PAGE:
Swift gave to developers great opportunity to learn new stuff. It was, and I believe still is, a refreshing breeze to programmers’ life. There’s also a great reason to show off – quickly learn the newest technology and prove your skills by releasing some great project. A lot of developers did that and it’s really great. Today I would like to present my attempt to simplify operations on NSDate and its components – DateKit.
Everyone who worked with NSDateComponents knows how verbose it can be. Changing a single component involves an instance of NSCalendar, than an instance of NSDateComponents, then changing the component and finally you can get the result NSDate. It takes at least 3 lines of code that have to be written. It’s a bit disgusting. It makes mess in your code causing it hard to read and maintain in the future.
The idea behind DateKit was to encapsulate that operations in a single line of code. One line of code to modify components like seconds, minutes and hour should not be a problem. Comparing number of seconds or checking if only days of two dates are same should be very simple. I believe I achieved quite nice result. Keep on reading!
Below you can find some cheat-sheet for DateKit. Every feature is presented in playground, so you can interact with it.
You can modify one component at time:
or use chaining and change several in one line:
Compare dates using operators:
today < tomorrow // true
today <= tomorrow // true
today > tomorrow // false
today >= tomorrow // false
today == tomorrow // false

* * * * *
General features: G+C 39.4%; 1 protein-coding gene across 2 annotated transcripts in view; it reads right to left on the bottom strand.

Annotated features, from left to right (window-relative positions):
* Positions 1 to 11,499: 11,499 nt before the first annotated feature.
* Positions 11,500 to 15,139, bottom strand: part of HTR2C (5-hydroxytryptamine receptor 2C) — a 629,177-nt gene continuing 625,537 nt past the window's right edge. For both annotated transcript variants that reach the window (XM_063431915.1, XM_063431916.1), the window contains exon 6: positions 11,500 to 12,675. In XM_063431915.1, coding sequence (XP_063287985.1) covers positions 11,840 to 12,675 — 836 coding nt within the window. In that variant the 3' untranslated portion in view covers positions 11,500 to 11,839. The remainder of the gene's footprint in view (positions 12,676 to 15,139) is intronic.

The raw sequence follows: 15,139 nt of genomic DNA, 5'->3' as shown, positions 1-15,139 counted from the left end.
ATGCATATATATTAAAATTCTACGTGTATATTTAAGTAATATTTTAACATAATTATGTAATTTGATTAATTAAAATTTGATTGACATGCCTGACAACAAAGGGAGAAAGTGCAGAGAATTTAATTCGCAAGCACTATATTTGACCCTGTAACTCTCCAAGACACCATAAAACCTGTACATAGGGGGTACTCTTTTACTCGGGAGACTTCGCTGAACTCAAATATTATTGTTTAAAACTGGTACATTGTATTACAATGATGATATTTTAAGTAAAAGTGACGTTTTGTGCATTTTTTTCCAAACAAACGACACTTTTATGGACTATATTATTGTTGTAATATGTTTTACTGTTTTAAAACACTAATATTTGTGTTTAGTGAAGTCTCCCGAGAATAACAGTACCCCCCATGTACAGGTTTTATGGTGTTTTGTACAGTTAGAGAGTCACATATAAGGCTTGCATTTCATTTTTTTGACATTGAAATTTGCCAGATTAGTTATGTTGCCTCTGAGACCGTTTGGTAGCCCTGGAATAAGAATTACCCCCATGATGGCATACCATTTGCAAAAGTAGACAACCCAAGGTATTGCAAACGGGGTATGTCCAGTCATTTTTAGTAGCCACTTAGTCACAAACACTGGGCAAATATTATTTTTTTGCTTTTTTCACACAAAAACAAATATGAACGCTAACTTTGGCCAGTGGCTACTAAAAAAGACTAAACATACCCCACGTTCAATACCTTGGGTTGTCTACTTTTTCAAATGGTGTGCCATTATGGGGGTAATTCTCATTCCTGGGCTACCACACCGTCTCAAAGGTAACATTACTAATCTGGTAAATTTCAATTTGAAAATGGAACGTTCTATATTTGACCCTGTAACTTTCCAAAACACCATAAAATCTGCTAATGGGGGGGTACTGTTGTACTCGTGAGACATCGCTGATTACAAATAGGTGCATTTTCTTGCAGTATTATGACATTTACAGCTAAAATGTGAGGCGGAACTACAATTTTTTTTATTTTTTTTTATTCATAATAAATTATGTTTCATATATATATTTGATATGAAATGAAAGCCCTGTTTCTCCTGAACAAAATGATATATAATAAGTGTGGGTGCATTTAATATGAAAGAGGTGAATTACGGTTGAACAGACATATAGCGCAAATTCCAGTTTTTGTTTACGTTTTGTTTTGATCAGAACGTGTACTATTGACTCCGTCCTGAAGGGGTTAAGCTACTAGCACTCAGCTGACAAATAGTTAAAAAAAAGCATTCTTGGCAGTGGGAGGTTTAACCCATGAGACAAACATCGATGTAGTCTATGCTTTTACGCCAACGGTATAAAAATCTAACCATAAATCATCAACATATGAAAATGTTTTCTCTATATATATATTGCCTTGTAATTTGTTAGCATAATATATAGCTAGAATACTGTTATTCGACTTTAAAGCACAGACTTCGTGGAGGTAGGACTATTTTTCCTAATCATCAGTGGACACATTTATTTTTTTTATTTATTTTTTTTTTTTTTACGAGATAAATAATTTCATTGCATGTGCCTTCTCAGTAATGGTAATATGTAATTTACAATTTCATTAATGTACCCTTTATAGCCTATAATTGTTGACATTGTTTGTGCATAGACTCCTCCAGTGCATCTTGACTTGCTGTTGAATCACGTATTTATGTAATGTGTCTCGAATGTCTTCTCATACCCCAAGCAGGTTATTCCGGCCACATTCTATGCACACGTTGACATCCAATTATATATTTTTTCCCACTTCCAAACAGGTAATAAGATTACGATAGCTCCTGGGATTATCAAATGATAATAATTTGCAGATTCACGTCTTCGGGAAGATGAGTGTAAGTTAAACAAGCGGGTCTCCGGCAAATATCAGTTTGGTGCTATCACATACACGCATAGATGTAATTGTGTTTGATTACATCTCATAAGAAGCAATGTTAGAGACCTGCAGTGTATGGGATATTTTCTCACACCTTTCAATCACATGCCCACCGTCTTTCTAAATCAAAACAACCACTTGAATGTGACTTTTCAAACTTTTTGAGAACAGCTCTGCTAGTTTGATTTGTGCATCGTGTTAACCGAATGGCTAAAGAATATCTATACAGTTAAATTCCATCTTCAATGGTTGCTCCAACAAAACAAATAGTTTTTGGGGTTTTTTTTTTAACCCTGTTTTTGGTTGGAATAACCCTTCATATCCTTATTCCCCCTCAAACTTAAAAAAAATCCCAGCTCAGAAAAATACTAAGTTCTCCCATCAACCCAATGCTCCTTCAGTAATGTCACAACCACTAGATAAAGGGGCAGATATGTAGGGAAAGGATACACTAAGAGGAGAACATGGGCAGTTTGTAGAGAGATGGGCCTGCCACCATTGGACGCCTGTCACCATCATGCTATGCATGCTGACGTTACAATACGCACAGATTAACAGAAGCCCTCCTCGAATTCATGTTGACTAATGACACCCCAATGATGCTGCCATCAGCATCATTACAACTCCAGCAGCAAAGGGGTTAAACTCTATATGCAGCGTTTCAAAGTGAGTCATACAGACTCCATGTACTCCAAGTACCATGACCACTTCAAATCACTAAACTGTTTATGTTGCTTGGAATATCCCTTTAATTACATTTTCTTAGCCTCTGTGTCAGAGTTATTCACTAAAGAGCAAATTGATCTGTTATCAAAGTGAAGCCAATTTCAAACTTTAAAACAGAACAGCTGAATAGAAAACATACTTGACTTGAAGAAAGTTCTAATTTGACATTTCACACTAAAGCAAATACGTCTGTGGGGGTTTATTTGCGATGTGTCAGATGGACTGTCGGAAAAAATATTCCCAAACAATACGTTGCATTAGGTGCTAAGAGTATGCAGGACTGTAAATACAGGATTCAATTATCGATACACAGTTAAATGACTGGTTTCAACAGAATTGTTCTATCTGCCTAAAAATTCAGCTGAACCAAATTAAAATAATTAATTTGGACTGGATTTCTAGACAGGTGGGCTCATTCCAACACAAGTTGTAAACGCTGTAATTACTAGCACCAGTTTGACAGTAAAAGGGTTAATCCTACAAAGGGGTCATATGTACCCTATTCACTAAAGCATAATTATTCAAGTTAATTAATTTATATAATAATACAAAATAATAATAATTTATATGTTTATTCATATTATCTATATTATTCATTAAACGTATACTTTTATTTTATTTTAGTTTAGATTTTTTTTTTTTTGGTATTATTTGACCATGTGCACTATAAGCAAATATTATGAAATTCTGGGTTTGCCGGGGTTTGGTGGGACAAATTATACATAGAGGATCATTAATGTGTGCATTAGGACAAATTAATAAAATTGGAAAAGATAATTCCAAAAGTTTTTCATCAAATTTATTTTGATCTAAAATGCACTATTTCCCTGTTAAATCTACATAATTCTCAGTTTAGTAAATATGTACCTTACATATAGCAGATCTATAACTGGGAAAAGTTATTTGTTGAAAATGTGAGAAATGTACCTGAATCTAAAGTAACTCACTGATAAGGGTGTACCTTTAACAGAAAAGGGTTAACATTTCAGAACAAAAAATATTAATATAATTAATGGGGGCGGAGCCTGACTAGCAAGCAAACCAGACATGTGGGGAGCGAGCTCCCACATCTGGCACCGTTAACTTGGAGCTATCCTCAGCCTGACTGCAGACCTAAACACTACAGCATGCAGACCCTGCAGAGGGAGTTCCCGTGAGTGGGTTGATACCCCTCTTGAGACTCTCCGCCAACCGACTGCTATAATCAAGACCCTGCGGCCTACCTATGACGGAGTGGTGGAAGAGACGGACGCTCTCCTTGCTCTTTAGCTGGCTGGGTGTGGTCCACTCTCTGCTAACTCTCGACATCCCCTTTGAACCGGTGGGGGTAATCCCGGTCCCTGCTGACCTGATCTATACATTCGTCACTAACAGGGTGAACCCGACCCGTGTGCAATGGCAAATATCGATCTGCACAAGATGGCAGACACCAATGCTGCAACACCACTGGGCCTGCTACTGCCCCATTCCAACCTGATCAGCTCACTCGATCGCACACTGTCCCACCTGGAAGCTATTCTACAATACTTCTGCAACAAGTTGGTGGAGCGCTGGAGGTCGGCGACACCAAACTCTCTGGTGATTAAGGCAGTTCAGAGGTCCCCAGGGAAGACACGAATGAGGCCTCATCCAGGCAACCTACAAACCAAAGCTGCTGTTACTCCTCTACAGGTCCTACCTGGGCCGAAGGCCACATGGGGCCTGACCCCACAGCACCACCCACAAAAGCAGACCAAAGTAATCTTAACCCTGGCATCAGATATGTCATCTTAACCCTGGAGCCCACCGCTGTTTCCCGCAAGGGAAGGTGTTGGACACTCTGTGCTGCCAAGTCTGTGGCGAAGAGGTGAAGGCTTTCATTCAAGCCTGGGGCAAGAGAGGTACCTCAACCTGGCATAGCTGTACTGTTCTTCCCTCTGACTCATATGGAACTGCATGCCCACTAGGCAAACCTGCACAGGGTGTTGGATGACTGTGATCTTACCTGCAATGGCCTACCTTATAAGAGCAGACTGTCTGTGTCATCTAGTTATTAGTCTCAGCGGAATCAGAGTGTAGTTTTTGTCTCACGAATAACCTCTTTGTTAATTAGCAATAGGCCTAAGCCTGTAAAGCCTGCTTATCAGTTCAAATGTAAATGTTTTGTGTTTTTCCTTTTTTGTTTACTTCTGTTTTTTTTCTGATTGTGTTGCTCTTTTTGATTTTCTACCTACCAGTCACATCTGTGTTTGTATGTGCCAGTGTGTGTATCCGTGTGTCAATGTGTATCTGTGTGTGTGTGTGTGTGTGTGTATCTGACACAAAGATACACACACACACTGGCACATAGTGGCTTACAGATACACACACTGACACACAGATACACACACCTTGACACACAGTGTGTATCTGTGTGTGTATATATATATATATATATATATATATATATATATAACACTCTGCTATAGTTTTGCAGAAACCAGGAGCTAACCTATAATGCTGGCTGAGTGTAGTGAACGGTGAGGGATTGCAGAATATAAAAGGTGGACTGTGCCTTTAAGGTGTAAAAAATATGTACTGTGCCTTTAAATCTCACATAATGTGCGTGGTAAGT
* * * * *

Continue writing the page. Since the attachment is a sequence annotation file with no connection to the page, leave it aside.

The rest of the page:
or it’s components (compares Int values, so it doesn’t check if you compare same compoments):
today.minute == tomorrow.minute
or you can compare by chosen components like this:
today.compare(toDate: tomorrow, byUnits: [.CalendarUnitMonth, .CalendarUnitYear])
compare(toDate:, byUnits: default) has default argument byUnit: which is [.CalendarUnitDay, .CalendarUnitMonth, .CalendarUnitYear] . This method returns NSComparisonResult , however you can determine bool value with shorthand methods like this:
today.compare(toDate: tomorrow, byUnits: [.CalendarUnitHour, .CalendarUnitYear]).same // false
today.compare(toDate: tomorrow, byUnits: [.CalendarUnitHour, .CalendarUnitYear]).ascending // true
today.compare(toDate: tomorrow, byUnits: [.CalendarUnitHour, .CalendarUnitYear]).descending // false
today.compare(toDate: tomorrow).notSame // true
Get date from current date by changing one component with operators:
today.minutes + 13
today.seconds - 4
today.hours + 1
today.days - 1
Here’s an example of chaining:
Functions add(Int) and substract(Int) works like +/- math operators.
I’ve added also some helpers. These are self-explaining:
Get the first and last unit in component:
today.months.first // returns same date but with January
today.months.last // returns same date but with December
today.minutes.first // returns same date but with 0 minutes
Since today it’s January this code:
will return date with last day of February – 28th. If you want to get day itself, just add day at the end of chain:
It’s pretty simple, isn’t it?
There is no surprise under the hood – every operation is being made using NSCalendar instance and NSDateComponents . To achieve chaining I’ve introduced Operation object, which keeps date and NSCalendarUnit . If you create a chain, remember to return result date by adding date word at the end.
I hope DateKit will improve your work with dates. We are open for pull request with new features as well as bug reports. Code is available on Github. Happy operating on dates!
PS: I’m planning to add some new stuff to DateKit in the future, so contact me if you have any requests!